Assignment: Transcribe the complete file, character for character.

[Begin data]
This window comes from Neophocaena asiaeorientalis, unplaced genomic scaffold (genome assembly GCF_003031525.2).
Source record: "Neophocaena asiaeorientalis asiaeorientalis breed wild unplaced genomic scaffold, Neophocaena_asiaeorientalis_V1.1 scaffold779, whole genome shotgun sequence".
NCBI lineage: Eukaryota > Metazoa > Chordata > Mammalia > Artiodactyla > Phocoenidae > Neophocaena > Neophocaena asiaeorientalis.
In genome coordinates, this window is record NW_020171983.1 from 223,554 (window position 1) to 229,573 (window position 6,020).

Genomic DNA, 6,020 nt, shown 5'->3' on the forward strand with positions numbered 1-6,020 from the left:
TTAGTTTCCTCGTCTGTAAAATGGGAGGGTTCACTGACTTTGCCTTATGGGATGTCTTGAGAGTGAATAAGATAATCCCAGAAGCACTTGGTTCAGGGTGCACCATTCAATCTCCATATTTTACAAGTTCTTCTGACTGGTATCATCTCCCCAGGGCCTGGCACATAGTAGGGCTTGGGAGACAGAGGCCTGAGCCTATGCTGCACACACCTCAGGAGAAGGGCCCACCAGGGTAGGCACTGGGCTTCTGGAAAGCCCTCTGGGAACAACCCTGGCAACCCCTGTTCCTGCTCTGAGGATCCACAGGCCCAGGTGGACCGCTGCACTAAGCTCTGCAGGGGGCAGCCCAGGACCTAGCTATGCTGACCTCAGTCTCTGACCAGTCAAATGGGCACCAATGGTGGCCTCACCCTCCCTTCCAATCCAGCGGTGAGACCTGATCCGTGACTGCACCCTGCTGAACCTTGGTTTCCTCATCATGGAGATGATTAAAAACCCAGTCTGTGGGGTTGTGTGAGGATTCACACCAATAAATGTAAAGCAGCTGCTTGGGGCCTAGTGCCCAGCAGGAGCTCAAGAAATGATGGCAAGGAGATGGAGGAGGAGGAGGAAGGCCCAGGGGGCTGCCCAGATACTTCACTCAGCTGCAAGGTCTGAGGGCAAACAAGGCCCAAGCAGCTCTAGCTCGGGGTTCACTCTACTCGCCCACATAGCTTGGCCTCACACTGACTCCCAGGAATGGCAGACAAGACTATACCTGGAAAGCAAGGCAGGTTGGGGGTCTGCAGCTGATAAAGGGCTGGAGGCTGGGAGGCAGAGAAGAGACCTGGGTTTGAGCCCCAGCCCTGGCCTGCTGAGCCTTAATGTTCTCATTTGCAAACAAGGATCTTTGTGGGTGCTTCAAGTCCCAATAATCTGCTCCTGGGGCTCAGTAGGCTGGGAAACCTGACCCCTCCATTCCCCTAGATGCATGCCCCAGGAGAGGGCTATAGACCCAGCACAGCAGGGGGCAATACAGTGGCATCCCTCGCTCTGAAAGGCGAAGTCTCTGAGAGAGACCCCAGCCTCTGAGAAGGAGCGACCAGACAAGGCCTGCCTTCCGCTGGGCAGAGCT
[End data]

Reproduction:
This window comes from Neophocaena asiaeorientalis, unplaced genomic scaffold (genome assembly GCF_003031525.2).
Source record: "Neophocaena asiaeorientalis asiaeorientalis breed wild unplaced genomic scaffold, Neophocaena_asiaeorientalis_V1.1 scaffold779, whole genome shotgun sequence".
NCBI lineage: Eukaryota > Metazoa > Chordata > Mammalia > Artiodactyla > Phocoenidae > Neophocaena > Neophocaena asiaeorientalis.
In genome coordinates, this window is record NW_020171983.1 from 223,554 (window position 1) to 229,573 (window position 6,020).

Genomic DNA, 6,020 nt, shown 5'->3' on the forward strand with positions numbered 1-6,020 from the left:
TTAGTTTCCTCGTCTGTAAAATGGGAGGGTTCACTGACTTTGCCTTATGGGATGTCTTGAGAGTGAATAAGATAATCCCAGAAGCACTTGGTTCAGGGTGCACCATTCAATCTCCATATTTTACAAGTTCTTCTGACTGGTATCATCTCCCCAGGGCCTGGCACATAGTAGGGCTTGGGAGACAGAGGCCTGAGCCTATGCTGCACACACCTCAGGAGAAGGGCCCACCAGGGTAGGCACTGGGCTTCTGGAAAGCCCTCTGGGAACAACCCTGGCAACCCCTGTTCCTGCTCTGAGGATCCACAGGCCCAGGTGGACCGCTGCACTAAGCTCTGCAGGGGGCAGCCCAGGACCTAGCTATGCTGACCTCAGTCTCTGACCAGTCAAATGGGCACCAATGGTGGCCTCACCCTCCCTTCCAATCCAGCGGTGAGACCTGATCCGTGACTGCACCCTGCTGAACCTTGGTTTCCTCATCATGGAGATGATTAAAAACCCAGTCTGTGGGGTTGTGTGAGGATTCACACCAATAAATGTAAAGCAGCTGCTTGGGGCCTAGTGCCCAGCAGGAGCTCAAGAAATGATGGCAAGGAGATGGAGGAGGAGGAGGAAGGCCCAGGGGGCTGCCCAGATACTTCACTCAGCTGCAAGGTCTGAGGGCAAACAAGGCCCAAGCAGCTCTAGCTCGGGGTTCACTCTACTCGCCCACATAGCTTGGCCTCACACTGACTCCCAGGAATGGCAGACAAGACTATACCTGGAAAGCAAGGCAGGTTGGGGGTCTGCAGCTGATAAAGGGCTGGAGGCTGGGAGGCAGAGAAGAGACCTGGGTTTGAGCCCCAGCCCTGGCCTGCTGAGCCTTAATGTTCTCATTTGCAAACAAGGATCTTTGTGGGTGCTTCAAGTCCCAATAATCTGCTCCTGGGGCTCAGTAGGCTGGGAAACCTGACCCCTCCATTCCCCTAGATGCATGCCCCAGGAGAGGGCTATAGACCCAGCACAGCAGGGGGCAATACAGTGGCATCCCTCGCTCTGAAAGGCGAAGTCTCTGAGAGAGACCCCAGCCTCTGAGAAGGAGCGACCAGACAAGGCCTGCCTTCCGCTGGGCAGAGCT